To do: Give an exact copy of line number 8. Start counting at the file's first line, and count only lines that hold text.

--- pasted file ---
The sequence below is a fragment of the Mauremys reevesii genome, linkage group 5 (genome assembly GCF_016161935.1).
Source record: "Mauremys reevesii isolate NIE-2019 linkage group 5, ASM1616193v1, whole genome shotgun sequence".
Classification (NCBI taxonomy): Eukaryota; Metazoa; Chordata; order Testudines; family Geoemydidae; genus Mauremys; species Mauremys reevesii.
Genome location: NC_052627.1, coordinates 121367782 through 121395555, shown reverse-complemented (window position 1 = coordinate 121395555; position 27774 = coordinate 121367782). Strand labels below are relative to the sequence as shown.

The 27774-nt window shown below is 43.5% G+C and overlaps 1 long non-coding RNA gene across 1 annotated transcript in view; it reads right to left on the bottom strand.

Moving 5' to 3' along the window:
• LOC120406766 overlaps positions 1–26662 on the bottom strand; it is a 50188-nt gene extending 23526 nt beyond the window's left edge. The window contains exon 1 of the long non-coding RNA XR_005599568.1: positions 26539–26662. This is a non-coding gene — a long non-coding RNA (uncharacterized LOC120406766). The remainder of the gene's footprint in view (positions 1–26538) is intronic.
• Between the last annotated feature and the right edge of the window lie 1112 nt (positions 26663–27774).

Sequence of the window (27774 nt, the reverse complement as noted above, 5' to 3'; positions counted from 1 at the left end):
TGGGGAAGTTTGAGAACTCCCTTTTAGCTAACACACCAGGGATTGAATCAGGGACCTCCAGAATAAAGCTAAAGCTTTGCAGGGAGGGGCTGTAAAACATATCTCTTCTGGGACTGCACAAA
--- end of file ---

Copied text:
• Between the last annotated feature and the right edge of the window lie 1112 nt (positions 26663–27774).